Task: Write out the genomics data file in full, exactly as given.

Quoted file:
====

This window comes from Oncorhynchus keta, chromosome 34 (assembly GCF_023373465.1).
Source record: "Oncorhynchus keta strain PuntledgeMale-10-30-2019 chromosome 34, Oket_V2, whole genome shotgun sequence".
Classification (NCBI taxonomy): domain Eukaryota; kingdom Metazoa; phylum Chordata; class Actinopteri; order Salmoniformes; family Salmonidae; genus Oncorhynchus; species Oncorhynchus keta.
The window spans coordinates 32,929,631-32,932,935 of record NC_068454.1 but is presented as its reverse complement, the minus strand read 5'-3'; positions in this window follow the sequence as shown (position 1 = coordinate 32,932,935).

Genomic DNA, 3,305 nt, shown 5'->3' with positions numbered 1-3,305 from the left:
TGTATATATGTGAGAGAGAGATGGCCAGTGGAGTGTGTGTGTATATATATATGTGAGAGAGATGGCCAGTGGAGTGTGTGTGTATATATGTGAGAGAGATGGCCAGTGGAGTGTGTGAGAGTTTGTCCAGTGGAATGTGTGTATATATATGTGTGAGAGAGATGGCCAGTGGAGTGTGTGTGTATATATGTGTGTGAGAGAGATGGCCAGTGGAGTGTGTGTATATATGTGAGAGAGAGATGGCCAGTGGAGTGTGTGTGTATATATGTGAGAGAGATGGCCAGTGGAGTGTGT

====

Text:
This window comes from Oncorhynchus keta, chromosome 34 (assembly GCF_023373465.1).
Source record: "Oncorhynchus keta strain PuntledgeMale-10-30-2019 chromosome 34, Oket_V2, whole genome shotgun sequence".
Classification (NCBI taxonomy): domain Eukaryota; kingdom Metazoa; phylum Chordata; class Actinopteri; order Salmoniformes; family Salmonidae; genus Oncorhynchus; species Oncorhynchus keta.
The window spans coordinates 32,929,631-32,932,935 of record NC_068454.1 but is presented as its reverse complement, the minus strand read 5'-3'; positions in this window follow the sequence as shown (position 1 = coordinate 32,932,935).

Genomic DNA, 3,305 nt, shown 5'->3' with positions numbered 1-3,305 from the left:
TGTATATATGTGAGAGAGAGATGGCCAGTGGAGTGTGTGTGTATATATATATGTGAGAGAGATGGCCAGTGGAGTGTGTGTGTATATATGTGAGAGAGATGGCCAGTGGAGTGTGTGAGAGTTTGTCCAGTGGAATGTGTGTATATATATGTGTGAGAGAGATGGCCAGTGGAGTGTGTGTGTATATATGTGTGTGAGAGAGATGGCCAGTGGAGTGTGTGTATATATGTGAGAGAGAGATGGCCAGTGGAGTGTGTGTGTATATATGTGAGAGAGATGGCCAGTGGAGTGTGT